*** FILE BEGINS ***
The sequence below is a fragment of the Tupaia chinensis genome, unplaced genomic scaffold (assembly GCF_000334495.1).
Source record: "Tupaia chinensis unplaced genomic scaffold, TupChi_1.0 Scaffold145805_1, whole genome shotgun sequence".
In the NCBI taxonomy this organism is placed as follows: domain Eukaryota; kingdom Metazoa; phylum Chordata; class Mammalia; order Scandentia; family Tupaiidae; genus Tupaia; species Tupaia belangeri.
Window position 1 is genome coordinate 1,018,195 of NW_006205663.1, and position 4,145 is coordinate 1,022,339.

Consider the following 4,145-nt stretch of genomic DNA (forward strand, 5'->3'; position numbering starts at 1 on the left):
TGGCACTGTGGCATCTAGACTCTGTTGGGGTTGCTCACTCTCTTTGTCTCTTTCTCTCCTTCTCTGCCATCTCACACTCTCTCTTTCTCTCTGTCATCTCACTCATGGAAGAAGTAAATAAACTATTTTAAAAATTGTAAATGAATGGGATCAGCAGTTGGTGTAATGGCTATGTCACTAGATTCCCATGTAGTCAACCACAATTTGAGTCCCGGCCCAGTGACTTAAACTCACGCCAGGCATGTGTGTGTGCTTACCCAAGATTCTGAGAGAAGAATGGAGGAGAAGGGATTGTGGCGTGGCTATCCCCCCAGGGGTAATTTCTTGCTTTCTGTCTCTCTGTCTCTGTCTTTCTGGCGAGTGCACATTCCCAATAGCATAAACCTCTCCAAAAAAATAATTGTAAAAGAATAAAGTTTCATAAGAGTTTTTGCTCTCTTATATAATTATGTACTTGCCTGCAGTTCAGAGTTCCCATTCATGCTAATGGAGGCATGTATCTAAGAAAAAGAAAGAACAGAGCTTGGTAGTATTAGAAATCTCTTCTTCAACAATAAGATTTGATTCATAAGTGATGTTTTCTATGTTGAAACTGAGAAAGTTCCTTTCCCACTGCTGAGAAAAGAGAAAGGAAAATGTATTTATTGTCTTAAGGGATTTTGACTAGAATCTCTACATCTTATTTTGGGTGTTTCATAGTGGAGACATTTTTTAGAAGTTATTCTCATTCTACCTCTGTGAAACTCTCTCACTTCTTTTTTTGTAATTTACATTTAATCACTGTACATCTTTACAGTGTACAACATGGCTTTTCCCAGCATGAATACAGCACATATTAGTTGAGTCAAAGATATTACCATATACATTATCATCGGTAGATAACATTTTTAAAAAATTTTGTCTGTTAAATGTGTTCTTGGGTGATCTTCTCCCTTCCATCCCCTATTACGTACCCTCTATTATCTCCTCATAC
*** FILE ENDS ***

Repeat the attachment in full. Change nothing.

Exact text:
The sequence below is a fragment of the Tupaia chinensis genome, unplaced genomic scaffold (assembly GCF_000334495.1).
Source record: "Tupaia chinensis unplaced genomic scaffold, TupChi_1.0 Scaffold145805_1, whole genome shotgun sequence".
In the NCBI taxonomy this organism is placed as follows: domain Eukaryota; kingdom Metazoa; phylum Chordata; class Mammalia; order Scandentia; family Tupaiidae; genus Tupaia; species Tupaia belangeri.
Window position 1 is genome coordinate 1,018,195 of NW_006205663.1, and position 4,145 is coordinate 1,022,339.

Consider the following 4,145-nt stretch of genomic DNA (forward strand, 5'->3'; position numbering starts at 1 on the left):
TGGCACTGTGGCATCTAGACTCTGTTGGGGTTGCTCACTCTCTTTGTCTCTTTCTCTCCTTCTCTGCCATCTCACACTCTCTCTTTCTCTCTGTCATCTCACTCATGGAAGAAGTAAATAAACTATTTTAAAAATTGTAAATGAATGGGATCAGCAGTTGGTGTAATGGCTATGTCACTAGATTCCCATGTAGTCAACCACAATTTGAGTCCCGGCCCAGTGACTTAAACTCACGCCAGGCATGTGTGTGTGCTTACCCAAGATTCTGAGAGAAGAATGGAGGAGAAGGGATTGTGGCGTGGCTATCCCCCCAGGGGTAATTTCTTGCTTTCTGTCTCTCTGTCTCTGTCTTTCTGGCGAGTGCACATTCCCAATAGCATAAACCTCTCCAAAAAAATAATTGTAAAAGAATAAAGTTTCATAAGAGTTTTTGCTCTCTTATATAATTATGTACTTGCCTGCAGTTCAGAGTTCCCATTCATGCTAATGGAGGCATGTATCTAAGAAAAAGAAAGAACAGAGCTTGGTAGTATTAGAAATCTCTTCTTCAACAATAAGATTTGATTCATAAGTGATGTTTTCTATGTTGAAACTGAGAAAGTTCCTTTCCCACTGCTGAGAAAAGAGAAAGGAAAATGTATTTATTGTCTTAAGGGATTTTGACTAGAATCTCTACATCTTATTTTGGGTGTTTCATAGTGGAGACATTTTTTAGAAGTTATTCTCATTCTACCTCTGTGAAACTCTCTCACTTCTTTTTTTGTAATTTACATTTAATCACTGTACATCTTTACAGTGTACAACATGGCTTTTCCCAGCATGAATACAGCACATATTAGTTGAGTCAAAGATATTACCATATACATTATCATCGGTAGATAACATTTTTAAAAAATTTTGTCTGTTAAATGTGTTCTTGGGTGATCTTCTCCCTTCCATCCCCTATTACGTACCCTCTATTATCTCCTCATAC